March 15 Christchurch terror attack survivor haunted by mental trauma

A March 15 terror attack survivor says he "might never come out of this trauma".

Mirwais Waziri says his community hasn't felt normality in almost two years now, and his wife is afraid of being attacked.

Waziri was praying at Christchurch's Al Noor Mosque when a gunman entered, killing 51 and injuring 40. He was shot and wounded in the attack, bullet shrapnel piercing six holes in his skull.

"My physical injury was not big... But my mental injuries... big... it is big. I might never come out of this trauma," he tells Newshub Nation.

Screams he heard during the attack still replaying in his mind two years on. 

"It still comes to my mind, the people were screaming for help - those were injured inside the mosque and they were calling 'help me, help me'."

Waziri watched those around him die, including his good friend who was seated beside him.

He says the trauma he and other survivors face is so immense they sometimes wish they had the same fate.

"Sometimes you say 'no I'm not lucky'. The trauma you get... a lot of the people there are so traumatised, and they say 'we wish we died there'."

The experience forcing the community to become increasingly wary.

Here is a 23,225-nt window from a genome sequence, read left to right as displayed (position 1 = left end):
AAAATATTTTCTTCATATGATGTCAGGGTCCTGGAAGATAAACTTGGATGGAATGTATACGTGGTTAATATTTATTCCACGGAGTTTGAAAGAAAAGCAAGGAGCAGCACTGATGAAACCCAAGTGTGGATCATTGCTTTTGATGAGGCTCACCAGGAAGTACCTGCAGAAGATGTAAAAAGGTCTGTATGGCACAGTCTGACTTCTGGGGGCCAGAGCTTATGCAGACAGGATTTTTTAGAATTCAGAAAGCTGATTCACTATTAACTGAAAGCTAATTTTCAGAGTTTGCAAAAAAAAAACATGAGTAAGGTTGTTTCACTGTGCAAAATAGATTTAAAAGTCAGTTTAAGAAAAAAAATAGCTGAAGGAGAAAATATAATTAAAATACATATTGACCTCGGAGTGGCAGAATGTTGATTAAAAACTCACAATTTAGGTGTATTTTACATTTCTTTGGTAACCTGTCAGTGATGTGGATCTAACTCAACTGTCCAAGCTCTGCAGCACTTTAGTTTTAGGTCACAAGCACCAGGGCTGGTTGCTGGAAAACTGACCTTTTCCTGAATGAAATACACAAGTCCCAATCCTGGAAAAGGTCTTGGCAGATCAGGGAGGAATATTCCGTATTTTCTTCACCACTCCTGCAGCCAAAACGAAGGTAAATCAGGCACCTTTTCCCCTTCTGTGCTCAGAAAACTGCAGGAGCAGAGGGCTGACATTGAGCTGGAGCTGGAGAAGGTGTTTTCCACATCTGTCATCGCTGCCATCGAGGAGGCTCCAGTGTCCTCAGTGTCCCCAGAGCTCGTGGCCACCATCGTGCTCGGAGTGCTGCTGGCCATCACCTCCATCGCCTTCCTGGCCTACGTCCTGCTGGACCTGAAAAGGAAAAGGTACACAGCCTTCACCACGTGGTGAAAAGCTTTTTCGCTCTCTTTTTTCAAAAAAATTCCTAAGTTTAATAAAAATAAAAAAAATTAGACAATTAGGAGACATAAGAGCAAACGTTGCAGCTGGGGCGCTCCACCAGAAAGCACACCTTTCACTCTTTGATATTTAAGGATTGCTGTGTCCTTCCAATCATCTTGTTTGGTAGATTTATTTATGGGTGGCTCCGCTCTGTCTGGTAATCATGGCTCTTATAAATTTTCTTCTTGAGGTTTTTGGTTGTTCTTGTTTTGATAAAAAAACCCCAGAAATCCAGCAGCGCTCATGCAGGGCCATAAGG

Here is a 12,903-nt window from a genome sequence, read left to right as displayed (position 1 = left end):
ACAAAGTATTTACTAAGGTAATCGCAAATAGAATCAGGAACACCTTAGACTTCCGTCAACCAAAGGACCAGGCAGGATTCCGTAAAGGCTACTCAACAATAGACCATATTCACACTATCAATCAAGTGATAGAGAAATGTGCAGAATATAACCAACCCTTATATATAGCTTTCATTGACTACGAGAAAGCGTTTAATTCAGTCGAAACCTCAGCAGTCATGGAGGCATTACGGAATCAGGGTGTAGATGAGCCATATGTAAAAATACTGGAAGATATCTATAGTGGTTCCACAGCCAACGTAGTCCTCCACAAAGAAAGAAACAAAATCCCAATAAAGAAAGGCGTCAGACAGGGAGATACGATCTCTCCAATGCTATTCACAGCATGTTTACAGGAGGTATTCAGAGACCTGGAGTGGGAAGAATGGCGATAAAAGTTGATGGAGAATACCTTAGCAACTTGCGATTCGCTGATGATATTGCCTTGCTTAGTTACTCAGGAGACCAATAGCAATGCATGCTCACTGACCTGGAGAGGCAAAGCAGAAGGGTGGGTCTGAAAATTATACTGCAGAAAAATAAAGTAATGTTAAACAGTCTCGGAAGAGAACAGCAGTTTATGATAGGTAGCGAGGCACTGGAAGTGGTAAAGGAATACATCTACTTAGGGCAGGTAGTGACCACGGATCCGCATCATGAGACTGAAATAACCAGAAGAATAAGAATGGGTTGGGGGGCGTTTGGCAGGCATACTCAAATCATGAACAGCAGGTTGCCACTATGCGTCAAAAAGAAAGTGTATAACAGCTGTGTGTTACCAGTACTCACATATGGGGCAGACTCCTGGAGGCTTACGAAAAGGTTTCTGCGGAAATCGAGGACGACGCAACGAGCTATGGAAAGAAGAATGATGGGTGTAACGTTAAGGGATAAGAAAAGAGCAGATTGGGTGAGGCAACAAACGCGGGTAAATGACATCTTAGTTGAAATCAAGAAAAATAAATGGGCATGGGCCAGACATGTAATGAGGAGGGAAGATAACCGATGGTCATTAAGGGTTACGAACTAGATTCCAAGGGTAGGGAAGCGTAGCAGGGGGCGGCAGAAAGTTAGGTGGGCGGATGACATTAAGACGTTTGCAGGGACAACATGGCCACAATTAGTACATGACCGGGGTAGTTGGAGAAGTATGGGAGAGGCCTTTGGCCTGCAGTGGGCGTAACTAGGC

"Our families, their life is not normal after the 15th of March. Most of the time you are suspicious of stuff.

"When you go to the mosque, and after March 15, when you get to the door, you remember the day and you think somebody might come again and attack. And you're looking and watching and you're not going with confidence.

"You're not safe in your place of worship." 

Waziri's says his wife has faced Islamophobia and racism.

"She had that before, she had [that] after 15 March," he tells Newshub Nation. "In a shopping mall they called her, you know like offensive language."

She's also afraid of being attacked.

"My wife, after this 15 March [attack], she's not able to walk on the street with a scarf. She's too scared she might be attacked by someone in the shopping mall or while she's walking in the park."

Mirwais Waziri says while he respects that some victims have forgiven the gunman, he can't do the same. 

"I respect their view and their decision that they forgive him but I couldn't forgive him." 

Waziri's message to Andrew Little, the minister responsible for the Government's ongoing response to the terror attack: "We are suffering and we do not want politics in this matter. Just be honest and support the victims physically and emotionally, we need both."